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Number Properties - Multiples

This topic has 2 expert replies and 1 member reply
singhmaharaj Senior | Next Rank: 100 Posts
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Number Properties - Multiples

Post Tue Apr 29, 2014 6:44 am
Elapsed Time: 00:00
  • Lap #[LAPCOUNT] ([LAPTIME])
    If x and y are integers greater than 1, is x a multiple of y?

    (a) 3y^2 + 7y = x

    (b) x^2 - x is a multiple of y

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    Post Tue Apr 29, 2014 7:00 am
    Quote:
    If x and y are integers greater than 1, is x a multiple of y?
    (1) 3y² + 7y = x
    (2) x² - x is a multiple of y

    Target question: Is x a multiple of y?
    Asking whether x is a multiple of y is the same as asking whether x = (y)(some integer)
    For example, 12 is a multiple of 3 because 12 = (3)(4)
    So, let's rephrase the question as...
    REPHRASED target question: Does x = (y)(some integer)?

    Statement 1: 3y² + 7y = x
    Factor to get x = y(3y + 7)
    If y is an integer, then (3y + 7) must be an integer
    In other words: x = y(some integer)
    Since we can answer the REPHRASED target question with certainty, statement 1 is SUFFICIENT

    Statement 2: x² - x is a multiple of y
    There are several values of x and y that satisfy this condition. Here are two:
    Case a: x = 4 and y = 2 (this satisfies statement 2 because x² - x = 12, and 12 is a multiple of 2). In this case, x IS a multiple of y
    Case b: x = 5 and y = 2 (this satisfies statement 2 because x² - x = 20, and 20 is a multiple of 2). In this case, x is NOT a multiple of y
    Since we cannot answer the target question with certainty, statement 2 is NOT SUFFICIENT

    Answer = A

    Cheers,
    Brent

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    Amrabdelnaby Master | Next Rank: 500 Posts Default Avatar
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    Post Thu Dec 24, 2015 1:35 pm
    I have a question pertaining to statement 2.

    I actually considered it sufficient without even doing any calculations because I applied the following rule backwards.

    If K is a divisor of M, and K is a divisor of N, then K is a divisor of M+N, M-N, and N-M.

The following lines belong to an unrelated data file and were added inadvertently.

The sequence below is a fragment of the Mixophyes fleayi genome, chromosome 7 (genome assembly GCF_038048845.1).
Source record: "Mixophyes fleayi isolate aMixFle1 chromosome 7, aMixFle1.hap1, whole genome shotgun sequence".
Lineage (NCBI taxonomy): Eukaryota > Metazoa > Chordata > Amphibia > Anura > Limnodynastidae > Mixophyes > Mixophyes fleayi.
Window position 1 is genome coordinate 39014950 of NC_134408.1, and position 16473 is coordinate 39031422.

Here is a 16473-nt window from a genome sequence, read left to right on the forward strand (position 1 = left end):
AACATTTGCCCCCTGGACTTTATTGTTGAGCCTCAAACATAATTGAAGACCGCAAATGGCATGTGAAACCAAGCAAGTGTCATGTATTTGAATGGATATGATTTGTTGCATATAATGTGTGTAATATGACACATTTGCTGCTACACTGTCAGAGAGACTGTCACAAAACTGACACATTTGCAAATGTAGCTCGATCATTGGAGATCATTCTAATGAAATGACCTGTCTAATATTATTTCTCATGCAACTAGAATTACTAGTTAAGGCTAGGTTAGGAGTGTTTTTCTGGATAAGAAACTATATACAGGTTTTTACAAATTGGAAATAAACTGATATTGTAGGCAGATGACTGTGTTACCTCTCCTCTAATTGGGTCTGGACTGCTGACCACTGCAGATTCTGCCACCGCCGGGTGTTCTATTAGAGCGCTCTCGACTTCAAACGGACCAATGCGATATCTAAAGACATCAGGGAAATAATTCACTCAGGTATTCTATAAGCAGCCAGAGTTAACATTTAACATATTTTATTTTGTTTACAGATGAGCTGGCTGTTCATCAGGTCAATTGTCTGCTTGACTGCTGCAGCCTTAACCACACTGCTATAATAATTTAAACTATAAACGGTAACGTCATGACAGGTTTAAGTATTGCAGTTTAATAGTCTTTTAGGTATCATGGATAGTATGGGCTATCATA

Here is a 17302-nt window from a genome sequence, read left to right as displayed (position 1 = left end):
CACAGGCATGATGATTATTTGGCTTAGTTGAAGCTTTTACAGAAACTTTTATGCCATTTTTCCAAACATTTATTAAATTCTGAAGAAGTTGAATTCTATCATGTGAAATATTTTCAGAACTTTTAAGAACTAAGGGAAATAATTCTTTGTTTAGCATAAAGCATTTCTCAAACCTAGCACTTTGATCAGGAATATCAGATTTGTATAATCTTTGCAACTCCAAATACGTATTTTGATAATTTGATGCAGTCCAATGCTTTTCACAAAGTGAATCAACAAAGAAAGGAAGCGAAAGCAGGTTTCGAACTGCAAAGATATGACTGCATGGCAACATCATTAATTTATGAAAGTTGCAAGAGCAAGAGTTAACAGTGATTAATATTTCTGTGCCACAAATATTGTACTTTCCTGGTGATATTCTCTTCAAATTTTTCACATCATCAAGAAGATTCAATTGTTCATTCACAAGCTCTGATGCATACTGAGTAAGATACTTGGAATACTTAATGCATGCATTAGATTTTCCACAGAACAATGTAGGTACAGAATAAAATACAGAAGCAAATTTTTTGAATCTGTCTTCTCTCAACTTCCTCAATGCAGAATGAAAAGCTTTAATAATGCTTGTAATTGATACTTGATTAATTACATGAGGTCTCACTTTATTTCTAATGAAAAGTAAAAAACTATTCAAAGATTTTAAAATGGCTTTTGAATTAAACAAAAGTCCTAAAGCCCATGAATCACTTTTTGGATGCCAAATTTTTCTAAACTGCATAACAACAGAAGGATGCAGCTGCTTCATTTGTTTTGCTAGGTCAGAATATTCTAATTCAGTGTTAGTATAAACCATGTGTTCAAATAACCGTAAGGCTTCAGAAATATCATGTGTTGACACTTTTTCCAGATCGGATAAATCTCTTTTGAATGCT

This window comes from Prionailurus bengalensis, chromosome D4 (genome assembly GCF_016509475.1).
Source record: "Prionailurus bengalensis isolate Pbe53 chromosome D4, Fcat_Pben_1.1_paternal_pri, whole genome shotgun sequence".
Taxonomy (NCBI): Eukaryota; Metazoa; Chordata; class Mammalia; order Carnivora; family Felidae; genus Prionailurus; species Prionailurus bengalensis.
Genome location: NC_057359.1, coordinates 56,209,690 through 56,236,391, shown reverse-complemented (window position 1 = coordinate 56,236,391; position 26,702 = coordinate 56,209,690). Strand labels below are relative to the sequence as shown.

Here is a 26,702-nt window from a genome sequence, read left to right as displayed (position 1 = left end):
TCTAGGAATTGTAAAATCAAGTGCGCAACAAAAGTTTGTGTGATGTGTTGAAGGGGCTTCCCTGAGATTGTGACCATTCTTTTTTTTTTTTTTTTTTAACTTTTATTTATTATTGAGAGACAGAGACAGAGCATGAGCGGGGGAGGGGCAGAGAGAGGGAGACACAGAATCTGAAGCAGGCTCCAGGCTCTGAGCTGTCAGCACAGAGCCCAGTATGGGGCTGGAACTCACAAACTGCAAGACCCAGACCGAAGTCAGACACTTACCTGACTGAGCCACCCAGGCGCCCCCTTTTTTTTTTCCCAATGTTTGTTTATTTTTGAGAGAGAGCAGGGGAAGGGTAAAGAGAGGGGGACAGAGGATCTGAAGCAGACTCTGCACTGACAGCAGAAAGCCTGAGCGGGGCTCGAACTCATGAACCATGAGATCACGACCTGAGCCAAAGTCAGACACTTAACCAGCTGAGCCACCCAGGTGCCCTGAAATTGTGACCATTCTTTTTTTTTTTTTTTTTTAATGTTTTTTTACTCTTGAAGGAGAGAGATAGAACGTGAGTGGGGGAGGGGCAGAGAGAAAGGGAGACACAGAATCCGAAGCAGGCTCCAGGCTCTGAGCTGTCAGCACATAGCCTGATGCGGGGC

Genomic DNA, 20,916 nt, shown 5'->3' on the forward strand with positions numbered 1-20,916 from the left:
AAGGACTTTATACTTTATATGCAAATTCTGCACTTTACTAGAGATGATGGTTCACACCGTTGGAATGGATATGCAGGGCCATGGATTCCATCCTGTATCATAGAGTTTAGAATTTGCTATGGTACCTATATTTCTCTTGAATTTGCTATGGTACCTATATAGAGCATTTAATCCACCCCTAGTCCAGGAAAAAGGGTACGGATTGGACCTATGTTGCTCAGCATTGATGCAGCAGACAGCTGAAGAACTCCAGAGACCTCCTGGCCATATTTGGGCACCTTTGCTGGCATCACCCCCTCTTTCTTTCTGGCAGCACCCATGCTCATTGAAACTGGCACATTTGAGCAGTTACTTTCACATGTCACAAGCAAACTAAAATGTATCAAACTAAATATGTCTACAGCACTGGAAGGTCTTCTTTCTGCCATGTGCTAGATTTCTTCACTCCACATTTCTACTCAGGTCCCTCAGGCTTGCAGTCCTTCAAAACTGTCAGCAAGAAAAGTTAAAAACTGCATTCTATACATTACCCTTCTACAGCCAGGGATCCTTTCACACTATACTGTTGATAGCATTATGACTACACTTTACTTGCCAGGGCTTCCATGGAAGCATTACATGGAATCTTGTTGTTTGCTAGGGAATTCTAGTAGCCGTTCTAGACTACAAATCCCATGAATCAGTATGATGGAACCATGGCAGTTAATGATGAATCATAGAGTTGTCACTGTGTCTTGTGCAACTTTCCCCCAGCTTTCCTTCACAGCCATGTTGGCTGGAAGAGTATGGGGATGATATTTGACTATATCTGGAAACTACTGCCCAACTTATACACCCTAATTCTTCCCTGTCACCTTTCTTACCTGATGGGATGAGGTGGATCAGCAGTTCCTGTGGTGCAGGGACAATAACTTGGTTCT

Now since it appears to be that statement 2 is insufficient, here comes my question:

    If K is a divisor of M-N, it doesn't necessarily entail that K is a divisor of M and a divisor of N? In other words, can we not apply the above mention rule backwards or am I missing something here?

    Please advise.

    Brent@GMATPrepNow wrote:
    Quote:
    If x and y are integers greater than 1, is x a multiple of y?
    (1) 3y² + 7y = x
    (2) x² - x is a multiple of y

    Target question: Is x a multiple of y?
    Asking whether x is a multiple of y is the same as asking whether x = (y)(some integer)
    For example, 12 is a multiple of 3 because 12 = (3)(4)
    So, let's rephrase the question as...
    REPHRASED target question: Does x = (y)(some integer)?

    Statement 1: 3y² + 7y = x
    Factor to get x = y(3y + 7)
    If y is an integer, then (3y + 7) must be an integer
    In other words: x = y(some integer)
    Since we can answer the REPHRASED target question with certainty, statement 1 is SUFFICIENT

    Statement 2: x² - x is a multiple of y
    There are several values of x and y that satisfy this condition. Here are two:
    Case a: x = 4 and y = 2 (this satisfies statement 2 because x² - x = 12, and 12 is a multiple of 2). In this case, x IS a multiple of y
    Case b: x = 5 and y = 2 (this satisfies statement 2 because x² - x = 20, and 20 is a multiple of 2). In this case, x is NOT a multiple of y
    Since we cannot answer the target question with certainty, statement 2 is NOT SUFFICIENT

    Answer = A

    Cheers,
    Brent

    Post Thu Dec 24, 2015 3:43 pm
    Quote:
    If K is a divisor of M-N, it doesn't necessarily entail that K is a divisor of M and a divisor of N? In other words, can we not apply the above mention rule backwards or am I missing something here?
    No. You can see this with simple numbers. Say M = 9 and N = 7. 9 - 7 = 2, so we can set K equal to 2. Clearly, 2 is not a divisor of either 9 or 7. (And a reminder that just because x --> y does not necessarily mean that y --> x.)

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